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BW Businessworld

Dollar Cost Averaging: More Bang To The Buck

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Forget the bulls and bears, stockmarket investors are like hares and tortoises. There are those who go racing for spectacular gains, and others who do the slow and steady route. For the latter, rupee cost averaging is an investing technique that allows you to spread your purchases over a period of time, rather than make one single large bet. You could, for instance, invest a fixed sum of money each quarter, and buy the same stock; the idea here is to smoothen out market volatility in prices by investing over a number of periods.
What would such an approach do? For one, it spreads the cost of acquisition over time, and provides some insulation from market price changes. In other words, you work your way into a position. Second, it avoids investing too much when the market is high and investing too little when the market is low. For practical purposes, think of the approach the way you put money in your provident fund, just more of it.
The table provides a hypothetical picture of how rupee cost averaging works. We have assumed that a person has Rs 8,000 at his disposal and wants to keep invested for a period of two years, but wants to play it safe. He has two options: invest a lump-sum amount of Rs 8,000 at Rs 120 per share on January 2006. So, he would be buying 67 shares and selling them at the end of two years at Rs 50 per share. Thereby, making a loss of 58 per cent.

Or, he can follow the rupee cost average method and invest Rs 1,000 every quarter for two years, and reduce his risk. Under this method, he would be buying 105 shares by investing a total sum of Rs 8,000, at the end of two years. This would give him a return of negative 34 per cent if he sells the shares as of October 2007 at Rs 50 per share, which is much less than 58 per cent. It is quite evident that this method is safer than investing a lump-sum amount.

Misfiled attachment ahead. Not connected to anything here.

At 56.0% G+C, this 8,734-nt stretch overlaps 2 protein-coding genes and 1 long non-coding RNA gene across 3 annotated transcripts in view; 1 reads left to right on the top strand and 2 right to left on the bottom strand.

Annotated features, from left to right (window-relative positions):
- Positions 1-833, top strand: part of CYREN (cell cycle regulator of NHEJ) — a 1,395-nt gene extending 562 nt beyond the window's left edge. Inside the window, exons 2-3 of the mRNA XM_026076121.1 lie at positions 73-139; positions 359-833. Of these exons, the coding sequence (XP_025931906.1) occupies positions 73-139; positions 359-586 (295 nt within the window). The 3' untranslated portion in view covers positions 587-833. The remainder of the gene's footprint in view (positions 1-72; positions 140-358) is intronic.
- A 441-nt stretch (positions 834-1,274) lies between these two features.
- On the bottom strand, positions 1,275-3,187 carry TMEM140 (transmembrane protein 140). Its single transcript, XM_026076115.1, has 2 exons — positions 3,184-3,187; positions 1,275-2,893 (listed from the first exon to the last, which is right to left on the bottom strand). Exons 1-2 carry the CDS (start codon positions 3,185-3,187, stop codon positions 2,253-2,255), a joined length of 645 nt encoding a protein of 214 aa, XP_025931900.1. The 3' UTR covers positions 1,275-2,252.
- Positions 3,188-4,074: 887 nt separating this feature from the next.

What if the market and the stock price goes up? The return would be positive but would be less when compared to lump-sum investment. As the price increases, the number of shares purchased decreases. In our example, at the end of two years the person would have 64 shares and make a profit of 35 per cent. Which is much less than 67.50 per cent, a return he would have generated if the entire sum were invested at the beginning.
The rupee cost average approach also works well with mutual funds. The expense is same in case of both lump sum investment and fixed installments, but, in the later case, the expense is spread evenly.
Many mutual funds waive their required minimums for investors who set up automatic contribution plans (plans that put rupee cost averaging into action). This enables low-wage earners to invest a nominal amount on a regular basis without worrying about the impact of trading costs. While small contributions may not seem impressive at first, they enable investors to save, and can really add up over time.
While dollar cost averaging can help limit the downside of a worst-case scenario of an immediate drop in asset value after the lump sum is invested, market research has shown that such drop-offs are relatively rare compared to the strong emphasis the strategy puts on avoiding them. A better approach would be to increase the amount of investment every quarter. The increasing investment approach would not only reduce losses when the scrip price goes down but also increase profits when the price goes up as compared to rupee cost averaging.

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(Businessworld Issue 25 Feb-3 Mar 2008)

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